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I'm interested in creating "short URLs" a segment of pages on a site. However, this isn't in the traditional sense of "short URLs" like bit.ly where it will redirect to a different destination URL. I want the short URL to be the final destination.

For example, one of these URLs might be http://foo/a/Afjbg, and when you navigate to it, it stays on http://foo/a/Afjbg (IOW, http://foo/a/Afjbg is visible to the user in the address bar).

If it was static content, I would just arrange the pages and folders into these names. But the content I will have on the site will be dynamically driven from a DB, so each page is generated on the fly. So the content looks logically different, but in reality is essentially the same .aspx page with dynamic content.

How can this be accomplished on a Microsoft hosting stack? The platform is IIS 7 with ASP.NET 4. I figure there is a way to easily set this up, but being new to the MS hosting stack, I have no idea :)

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3 Answers

up vote 1 down vote accepted

Use ASP.NET MVC routing

It allows routing of any URL pattern to a "page"

e.g.

routes.MapRoute(
                "Default", // Route name
                "a/{id*}",   // Route anything to this controller
                new { controller = "Home", action = "Index", id = "" } // Parameter defaults
            );
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One thing to clarify is that in the example ULR of foo.com/a/Afjbg I'd need the "a/Afjbg" part to be passed through (or just visible) to the endpoint page knows which dynamic dynamic content to serve up. Since the "/a/" and "Afjbg" can have huge # of variations, I wouldn't want to have to write a controller for every single combination. –  TMC Mar 7 '11 at 7:23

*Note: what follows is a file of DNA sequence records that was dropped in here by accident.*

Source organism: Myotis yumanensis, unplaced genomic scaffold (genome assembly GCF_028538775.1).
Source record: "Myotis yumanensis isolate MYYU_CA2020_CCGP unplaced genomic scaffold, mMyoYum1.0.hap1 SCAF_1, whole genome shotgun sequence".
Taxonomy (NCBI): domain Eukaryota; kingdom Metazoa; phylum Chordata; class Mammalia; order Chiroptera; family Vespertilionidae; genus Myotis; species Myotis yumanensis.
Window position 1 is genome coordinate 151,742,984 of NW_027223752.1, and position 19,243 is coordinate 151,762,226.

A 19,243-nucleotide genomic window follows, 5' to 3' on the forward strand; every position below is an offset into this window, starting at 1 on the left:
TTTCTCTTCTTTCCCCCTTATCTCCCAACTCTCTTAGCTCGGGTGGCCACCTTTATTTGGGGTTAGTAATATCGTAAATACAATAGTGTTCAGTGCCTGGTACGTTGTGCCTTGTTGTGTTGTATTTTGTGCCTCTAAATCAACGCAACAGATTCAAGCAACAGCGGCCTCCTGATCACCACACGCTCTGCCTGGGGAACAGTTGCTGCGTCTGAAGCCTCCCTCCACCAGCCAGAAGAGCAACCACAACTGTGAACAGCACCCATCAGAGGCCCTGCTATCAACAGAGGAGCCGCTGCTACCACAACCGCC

You don't need to, just set route as "{id*}" and you get everything. But generally it's easier to have some logical partitions –  TFD Mar 7 '11 at 7:28
    
What if I wanted the "/a/" to be variable as well? It could be anything [A-Z, a-z, 0-9, -, ~] for instance. –  TMC Mar 7 '11 at 8:30
    
Set route to "{id*}" and you get everything. You have to parse the entire query string then. You could use something like "{level1}/{level2}/{level3}/{level4}" if you have a fixed hierarchy, but flexible names. Usually simpler to go with "{id*}" –  TFD Mar 7 '11 at 11:24
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It's called URL routing, and ASP.NET supports it natively since version 3.5. Here is an example in C#, taken from MSDN. The squiggly brackets individuate chunks of the URL path that get sent as parameters to ~/categoriespage.aspx.

protected void Application_Start(object sender, EventArgs e)
{
    RegisterRoutes(RouteTable.Routes);
}

public static void RegisterRoutes(RouteCollection routes)
{
    routes.MapPageRoute("",
        "Category/{action}/{categoryName}",
        "~/categoriespage.aspx");
}
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You could use most any .NET-based CMS or blog engine and just make the slug a short string.

Details:

In most CMS and blogging engines, the software separates the slug from post title. It will auto-generate one for you if you don't specify a slug... for example, a post titled "Hello world" might get a generated slug of "hello_world". But you can type in your own slug to be "Afjbg".

Or if you want to get a little more sophisticated, both of the programs I cited above are open-source - which means you can easily modify the slug generation component to auto-generate these little strings.

You could try to use ASP.NET routing, but without knowing more about the application you're using or building, that might not work out easily (i.e. some CMS engines might already use routing, or use old-school handlers that don't play nicely with it).

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